Vivienne changes her shoes after the SS'15 show, Paris, 2014 ©

People didn't like me for it. This was before I got worried about the environment. It was the attitude 'Who does she think she is? She's a fashion designer.' They didn't like it because I knew more than they did mostly, they didn't like me treading on their toes and felt angry with me. I got bad stuff from the press. Once, Private Eye did a pastiche that was funny because I am like that. I got a lot of bitchy interviews but I gained so much credibility for my work that they weren't in a strong enough position to say things against me, it improved. What I would do was if I talked about something I would quote, say where it came from. They didn't like it and I stopped eventually but the reason why was because if it wasn't my idea I'm not taking credit for it, I think that's important. I realised they thought I was being pretentious, I was name dropping- Proust for example, and that I didn't really know what I was talking about. So I thought therefore things improved through the credibility of my work and hopefully people understood that I'm not trying to fake anything and I'm genuine.

When I started to use the fashion shows, people would say “What's the inspiration for this collection?” I would say “No I can't talk about that I have to talk about fracking” or whatever the subject was. I was just waiting for it “Oh would she stop going on” but some of the press were really kind to me. That was something I liked, it was great to be given this mouthpiece and very convenient because I don't like to talk fashion too much, the theme of this, the inspiration, all this stuff, it sounds like bullshit a lot of the time when you hear people trying to do that. So it's great to be able to talk about a wrong that we want to right, a worthy cause or the danger we're in, it's much easier for me to talk about and be passionate about it. Right from the beginning I was really glad. Some of them weren't interested but I wouldn't talk to them again. I hope they're interested but if I can see they're not then I won't do it. Sometimes journalists will do it under a guise when really they just want to ask me about Andreas or something you know.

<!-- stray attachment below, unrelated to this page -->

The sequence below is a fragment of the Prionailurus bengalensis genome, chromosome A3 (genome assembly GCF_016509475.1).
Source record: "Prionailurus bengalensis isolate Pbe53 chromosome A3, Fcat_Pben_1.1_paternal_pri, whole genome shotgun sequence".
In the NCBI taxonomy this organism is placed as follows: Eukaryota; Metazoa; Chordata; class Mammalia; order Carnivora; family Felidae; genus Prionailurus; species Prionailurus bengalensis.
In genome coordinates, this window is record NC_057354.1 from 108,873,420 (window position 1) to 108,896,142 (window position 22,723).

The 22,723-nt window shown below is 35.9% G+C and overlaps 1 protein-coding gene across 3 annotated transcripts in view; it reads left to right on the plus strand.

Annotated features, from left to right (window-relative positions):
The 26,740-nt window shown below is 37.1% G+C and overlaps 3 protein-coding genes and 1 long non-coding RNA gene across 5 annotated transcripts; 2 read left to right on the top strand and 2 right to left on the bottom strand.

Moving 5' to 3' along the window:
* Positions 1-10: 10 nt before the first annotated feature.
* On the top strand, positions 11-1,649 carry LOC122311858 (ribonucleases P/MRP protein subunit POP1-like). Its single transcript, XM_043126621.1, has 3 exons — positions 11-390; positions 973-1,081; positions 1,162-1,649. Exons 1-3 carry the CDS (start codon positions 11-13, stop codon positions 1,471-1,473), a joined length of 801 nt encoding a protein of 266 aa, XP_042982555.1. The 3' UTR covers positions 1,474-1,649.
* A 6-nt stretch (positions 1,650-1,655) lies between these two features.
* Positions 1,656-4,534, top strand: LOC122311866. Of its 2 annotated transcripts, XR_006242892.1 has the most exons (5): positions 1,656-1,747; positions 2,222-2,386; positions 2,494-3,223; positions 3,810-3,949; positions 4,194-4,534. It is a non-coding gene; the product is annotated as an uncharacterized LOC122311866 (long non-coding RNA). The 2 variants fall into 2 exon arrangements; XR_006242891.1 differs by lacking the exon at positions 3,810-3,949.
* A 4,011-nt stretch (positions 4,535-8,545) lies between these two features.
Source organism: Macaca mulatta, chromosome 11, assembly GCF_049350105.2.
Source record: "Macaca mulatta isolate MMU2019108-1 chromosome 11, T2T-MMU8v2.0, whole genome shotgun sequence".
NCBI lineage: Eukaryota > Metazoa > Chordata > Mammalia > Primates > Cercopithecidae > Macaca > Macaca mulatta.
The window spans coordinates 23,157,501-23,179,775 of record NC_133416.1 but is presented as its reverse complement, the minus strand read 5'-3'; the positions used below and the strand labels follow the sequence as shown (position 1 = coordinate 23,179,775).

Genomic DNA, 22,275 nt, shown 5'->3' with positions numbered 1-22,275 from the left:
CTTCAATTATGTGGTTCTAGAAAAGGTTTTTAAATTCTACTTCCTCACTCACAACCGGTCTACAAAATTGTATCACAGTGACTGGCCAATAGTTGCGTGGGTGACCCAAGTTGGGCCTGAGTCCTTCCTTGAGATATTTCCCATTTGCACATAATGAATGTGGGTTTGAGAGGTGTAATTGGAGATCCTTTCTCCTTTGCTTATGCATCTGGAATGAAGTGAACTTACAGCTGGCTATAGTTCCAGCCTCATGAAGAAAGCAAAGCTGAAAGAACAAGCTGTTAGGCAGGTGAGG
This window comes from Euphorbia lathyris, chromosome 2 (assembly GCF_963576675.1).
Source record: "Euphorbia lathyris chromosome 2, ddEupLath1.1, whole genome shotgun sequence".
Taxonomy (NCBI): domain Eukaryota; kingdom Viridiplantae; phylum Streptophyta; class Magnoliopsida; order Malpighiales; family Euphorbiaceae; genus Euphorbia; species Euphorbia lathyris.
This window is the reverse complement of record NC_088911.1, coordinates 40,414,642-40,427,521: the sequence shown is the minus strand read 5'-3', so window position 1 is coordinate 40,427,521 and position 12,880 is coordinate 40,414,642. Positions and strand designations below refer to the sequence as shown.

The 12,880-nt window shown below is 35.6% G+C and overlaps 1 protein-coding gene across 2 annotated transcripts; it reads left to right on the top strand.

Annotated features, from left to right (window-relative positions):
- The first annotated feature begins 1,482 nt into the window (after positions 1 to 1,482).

Vivienne checks an organic milk label, Paris, 2014 ©

Aside from activism you're known as an advocate for the arts, why is art important?

I mentioned engaging with the world, I've got a website called Climate Revolution, before I got so fired up about the dangers and importance of trying to do something about all that, I was thinking 'What shall I say to young people?' I had my shop World's End and it needed something, some graphics to say let's do something so that's what I did. Then I did my show Propaganda. I read something from an Aldous Huxley essay, he said “The world suffers from three evils- Nationalism (which has taken the place of religion) Organised Lying and Non-Stop Distraction.”

I did a t-shirt which said NINSDOL which is an acronym for those things. I thought the title I want to talk about is propaganda, he's got the main constituents of it summed up there. Art is not consumption, it is a way of engaging with the world. Most of the stuff they're advertising is rubbish and you don't need it but going to an art gallery is engaging. Like my manifesto it's Active Resistance to propaganda. That was my first idea but I changed it to Get A Life (Art Lovers Unite) because we've got to get a life for the future of our planet but also what about your life right now? It's about getting involved because life just runs away, there you go you've lived, you've died and didn't realise much at all really. So its like roots, an anchor, a way of grounding yourself, 'Who am I?'

Ben's print on Vivienne's inboard, London, 2014 ©

Art, I think, is fundamental to getting a life, you know, to give life meaning. I haven't read a lot of Seneca but I read a bit I found on my son's shelf from On The Shortness Of Life. People are rushing off to the latest thing that runs away. But some are more contemplative and look at what others have to say, he mentions Aristotle, a knowledge of history and reading gives you a longer life, like you said before. How would you advise someone to find fulfilment? I think I've covered that but you have to get involved. My motto is 'You get out what you put in' but of course I'm not talking about a little kid or someone like Rachel Corrie, I'm talking about lucky people. When you go to art galleries and you realise how short life was in the past, some people lived to be very old but there were ladies dying in child birth, labourers having accidents and getting a septic finger and dying, it's incredible. It's amazing how lucky we are but life is still short. If I look back it's like looking at little boxes, memories of a person that grew up. At one stage that was her, then that was her. My continuity is how I think I know myself, how I link to the past.

You once ended a speech by stating that Punk was fundamentally misunderstood, it was actually about love and supporting each other. Could you elaborate on that?

I don't remember that specifically but I can see how I got to that point. I don't like talking about myself so I tend to shine the light on someone else in particular, but to thank everyone as a whole. That night it was Jerry Hall. I was in that to try to do something about people who were suffering and change the world, all this war and destruction and so it was to make things better.

Words: Ben Palmer

Photography: Ben Palmer